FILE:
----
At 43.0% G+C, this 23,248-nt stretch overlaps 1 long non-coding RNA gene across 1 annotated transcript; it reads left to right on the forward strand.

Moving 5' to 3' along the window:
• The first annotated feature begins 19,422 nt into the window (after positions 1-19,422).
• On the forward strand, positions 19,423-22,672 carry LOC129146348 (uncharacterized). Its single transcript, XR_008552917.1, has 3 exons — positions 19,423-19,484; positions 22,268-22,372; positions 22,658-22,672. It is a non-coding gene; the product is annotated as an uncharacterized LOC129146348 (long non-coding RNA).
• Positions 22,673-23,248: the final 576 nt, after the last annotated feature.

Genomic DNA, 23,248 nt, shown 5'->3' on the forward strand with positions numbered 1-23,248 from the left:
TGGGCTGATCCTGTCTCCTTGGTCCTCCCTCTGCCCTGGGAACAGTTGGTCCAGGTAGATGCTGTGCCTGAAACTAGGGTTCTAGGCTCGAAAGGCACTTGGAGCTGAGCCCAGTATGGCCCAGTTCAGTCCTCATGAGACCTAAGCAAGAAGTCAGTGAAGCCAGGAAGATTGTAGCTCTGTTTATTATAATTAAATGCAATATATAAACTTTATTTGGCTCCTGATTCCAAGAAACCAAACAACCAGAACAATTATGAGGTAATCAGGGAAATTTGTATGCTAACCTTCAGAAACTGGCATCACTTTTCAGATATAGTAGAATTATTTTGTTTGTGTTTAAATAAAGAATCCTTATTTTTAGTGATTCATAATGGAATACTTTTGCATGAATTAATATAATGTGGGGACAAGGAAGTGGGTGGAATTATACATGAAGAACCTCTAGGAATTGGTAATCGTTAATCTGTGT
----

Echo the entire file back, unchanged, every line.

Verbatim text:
At 43.0% G+C, this 23,248-nt stretch overlaps 1 long non-coding RNA gene across 1 annotated transcript; it reads left to right on the forward strand.

Moving 5' to 3' along the window:
• The first annotated feature begins 19,422 nt into the window (after positions 1-19,422).
• On the forward strand, positions 19,423-22,672 carry LOC129146348 (uncharacterized). Its single transcript, XR_008552917.1, has 3 exons — positions 19,423-19,484; positions 22,268-22,372; positions 22,658-22,672. It is a non-coding gene; the product is annotated as an uncharacterized LOC129146348 (long non-coding RNA).
• Positions 22,673-23,248: the final 576 nt, after the last annotated feature.

Genomic DNA, 23,248 nt, shown 5'->3' on the forward strand with positions numbered 1-23,248 from the left:
TGGGCTGATCCTGTCTCCTTGGTCCTCCCTCTGCCCTGGGAACAGTTGGTCCAGGTAGATGCTGTGCCTGAAACTAGGGTTCTAGGCTCGAAAGGCACTTGGAGCTGAGCCCAGTATGGCCCAGTTCAGTCCTCATGAGACCTAAGCAAGAAGTCAGTGAAGCCAGGAAGATTGTAGCTCTGTTTATTATAATTAAATGCAATATATAAACTTTATTTGGCTCCTGATTCCAAGAAACCAAACAACCAGAACAATTATGAGGTAATCAGGGAAATTTGTATGCTAACCTTCAGAAACTGGCATCACTTTTCAGATATAGTAGAATTATTTTGTTTGTGTTTAAATAAAGAATCCTTATTTTTAGTGATTCATAATGGAATACTTTTGCATGAATTAATATAATGTGGGGACAAGGAAGTGGGTGGAATTATACATGAAGAACCTCTAGGAATTGGTAATCGTTAATCTGTGT